Skip to main content
CBPP Statement: June 3, 2022 - For Immediate Release

2022 Social Security and Medicare Trustees’ Reports Show Small Improvement in Outlook

Statement of Paul N. Van de Water, Senior Fellow

The annual reports of the Social Security and Medicare trustees, released yesterday, show that the strong recovery has increased tax income and slightly improved the programs’ near-term financial condition. The trustees now project that the reserves of the combined Social Security trust funds will be depleted in 2035 and Medicare’s Hospital Insurance (HI) trust fund in 2028. For HI, that’s two years later than in last year’s report. For Social Security, that’s one year later. These projected depletion dates are uncertain, however, and could easily vary by years, one way or the other.

Changes in economic and other estimating assumptions have also modestly improved the programs’ long-term financial picture. HI’s 75-year shortfall has decreased from 0.77 percent to 0.70 percent of taxable payroll, and Social Security’s deficit has dropped from 3.54 percent to 3.42 percent of payroll. The trustees continue to assume that the COVID pandemic and its aftermath will have no net effect on the long-range projections.

Social Security and Medicare do not face a financing “crisis,” and the programs are not “bankrupt,” as some critics charge. Even if policymakers took no further action and allowed the trust fund reserves to be depleted, Social Security could still initially pay about 80 percent of scheduled benefits, using its annual tax income, and Medicare HI could pay about 90 percent. (Medicare’s programs for physician and outpatient costs and prescription drugs cannot run short of funds because beneficiary premiums and general revenue contributions are specifically set at levels to cover costs.)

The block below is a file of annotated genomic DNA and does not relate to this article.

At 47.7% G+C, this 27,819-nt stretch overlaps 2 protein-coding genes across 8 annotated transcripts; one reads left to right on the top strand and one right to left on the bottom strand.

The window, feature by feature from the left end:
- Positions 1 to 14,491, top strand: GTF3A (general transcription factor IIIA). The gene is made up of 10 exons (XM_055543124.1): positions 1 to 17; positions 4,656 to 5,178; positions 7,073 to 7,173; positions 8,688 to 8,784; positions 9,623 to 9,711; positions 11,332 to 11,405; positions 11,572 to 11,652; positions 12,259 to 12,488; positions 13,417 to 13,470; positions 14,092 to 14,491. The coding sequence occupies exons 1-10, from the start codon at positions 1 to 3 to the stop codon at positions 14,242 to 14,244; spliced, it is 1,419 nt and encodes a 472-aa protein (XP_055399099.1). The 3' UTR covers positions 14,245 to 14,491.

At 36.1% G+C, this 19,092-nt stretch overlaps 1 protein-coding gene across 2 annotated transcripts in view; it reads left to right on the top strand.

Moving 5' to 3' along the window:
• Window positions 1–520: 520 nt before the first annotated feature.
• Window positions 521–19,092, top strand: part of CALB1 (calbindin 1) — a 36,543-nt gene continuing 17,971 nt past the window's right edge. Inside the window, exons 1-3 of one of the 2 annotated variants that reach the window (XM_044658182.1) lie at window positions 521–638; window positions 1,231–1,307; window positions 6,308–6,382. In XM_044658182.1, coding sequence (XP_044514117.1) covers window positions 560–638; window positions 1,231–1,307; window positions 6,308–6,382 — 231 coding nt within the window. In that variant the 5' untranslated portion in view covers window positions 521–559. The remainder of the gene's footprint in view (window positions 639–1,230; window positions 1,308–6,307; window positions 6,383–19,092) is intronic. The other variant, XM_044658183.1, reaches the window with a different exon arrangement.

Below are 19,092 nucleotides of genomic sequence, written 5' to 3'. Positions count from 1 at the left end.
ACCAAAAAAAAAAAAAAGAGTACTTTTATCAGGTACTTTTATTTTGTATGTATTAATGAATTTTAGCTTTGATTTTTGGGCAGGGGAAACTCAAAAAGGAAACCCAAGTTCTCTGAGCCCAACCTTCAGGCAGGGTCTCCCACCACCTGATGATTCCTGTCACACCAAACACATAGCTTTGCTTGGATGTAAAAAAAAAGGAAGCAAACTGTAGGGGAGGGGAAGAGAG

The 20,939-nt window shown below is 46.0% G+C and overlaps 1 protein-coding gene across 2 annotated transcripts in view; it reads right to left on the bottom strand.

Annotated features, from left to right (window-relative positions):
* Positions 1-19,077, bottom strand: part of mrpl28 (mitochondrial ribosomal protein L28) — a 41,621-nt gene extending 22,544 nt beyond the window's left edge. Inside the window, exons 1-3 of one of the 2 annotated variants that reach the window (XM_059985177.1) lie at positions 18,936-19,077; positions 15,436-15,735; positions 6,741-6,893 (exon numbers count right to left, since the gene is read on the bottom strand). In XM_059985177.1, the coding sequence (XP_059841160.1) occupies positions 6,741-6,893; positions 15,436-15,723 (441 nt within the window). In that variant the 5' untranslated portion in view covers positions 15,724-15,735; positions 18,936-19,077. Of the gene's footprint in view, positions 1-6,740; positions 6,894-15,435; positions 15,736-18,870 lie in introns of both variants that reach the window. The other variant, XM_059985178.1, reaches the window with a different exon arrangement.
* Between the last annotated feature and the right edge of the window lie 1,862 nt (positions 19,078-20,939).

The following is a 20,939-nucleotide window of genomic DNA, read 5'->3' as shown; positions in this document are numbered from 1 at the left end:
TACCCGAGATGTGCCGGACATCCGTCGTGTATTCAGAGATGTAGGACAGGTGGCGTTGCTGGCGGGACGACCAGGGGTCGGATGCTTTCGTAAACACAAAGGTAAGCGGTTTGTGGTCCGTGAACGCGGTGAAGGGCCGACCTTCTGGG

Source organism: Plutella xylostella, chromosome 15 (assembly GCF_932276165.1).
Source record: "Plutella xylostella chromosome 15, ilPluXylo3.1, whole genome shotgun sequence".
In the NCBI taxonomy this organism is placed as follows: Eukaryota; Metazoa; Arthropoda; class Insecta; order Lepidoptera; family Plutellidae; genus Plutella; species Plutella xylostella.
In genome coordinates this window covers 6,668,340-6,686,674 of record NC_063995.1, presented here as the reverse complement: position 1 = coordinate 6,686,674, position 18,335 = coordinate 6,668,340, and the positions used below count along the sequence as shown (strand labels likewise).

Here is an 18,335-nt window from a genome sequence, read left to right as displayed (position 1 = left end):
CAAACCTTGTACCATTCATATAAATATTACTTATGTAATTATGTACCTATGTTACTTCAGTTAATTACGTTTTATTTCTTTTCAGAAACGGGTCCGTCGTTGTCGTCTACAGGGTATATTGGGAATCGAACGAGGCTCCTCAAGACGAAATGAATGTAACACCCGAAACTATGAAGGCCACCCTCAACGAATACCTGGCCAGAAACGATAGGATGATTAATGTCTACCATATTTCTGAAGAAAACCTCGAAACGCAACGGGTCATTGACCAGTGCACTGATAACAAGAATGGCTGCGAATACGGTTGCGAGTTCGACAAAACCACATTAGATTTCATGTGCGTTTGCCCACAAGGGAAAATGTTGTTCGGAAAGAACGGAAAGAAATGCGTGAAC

In fact, Social Security and Medicare have always paid the benefits owed because Presidents and Congresses of both parties have taken steps to keep revenues and spending in balance. Beneficiaries can be assured that pattern will continue.

Nonetheless, acting sooner rather than later to improve the programs’ ability to provide the full benefits upon which beneficiaries rely would cool overheated rhetoric and bolster public confidence. Prompt action is particularly important for Medicare, whose HI trust fund faces depletion of its reserves in only six years.

As part of its 2022 budget, the Biden Administration advanced a proposal that would extend the life of the Medicare HI trust fund for many years. It would close a loophole that allows some pass-through business income of high-income taxpayers to avoid both the Medicare tax on self-employment income and the net investment income tax (NIIT) on unearned income. In addition, the proposal would dedicate both this additional revenue and the existing revenue from the NIIT to the HI trust fund. The reconciliation bill that the House passed last year would also close this tax loophole, but without providing any additional income for HI. Congress should include a version of this proposal in the economic package that is now under consideration. Policymakers should also take further steps to slow the growth of Medicare spending, such as reducing the price of prescription drugs and curbing overpayments to Medicare Advantage plans, without shifting costs to beneficiaries.

Because Social Security benefits are modest and are the principal source of income for most beneficiaries, policymakers should improve the program’s fiscal outlook primarily by increasing Social Security’s tax revenues. Social Security will require an increasing share of our nation’s resources in the coming decades as the population ages, and polls show a widespread willingness to support it through higher tax contributions. Revenues could come from increasing the share of earnings subject to the Social Security payroll tax (which has eroded due to growing earnings inequality), expanding the types of compensation subject to the payroll tax, or raising the payroll tax rate in small steps.

When Congress next legislates on Social Security, lawmakers may decide to aim for a medium-term solvency goal, such as ensuring that the program can pay full benefits for several decades, rather than the full 75-year projection period. But shoring up the program’s financing for a substantial period of time is important for assuring both current and future beneficiaries that Social Security will be there for them in the years to come.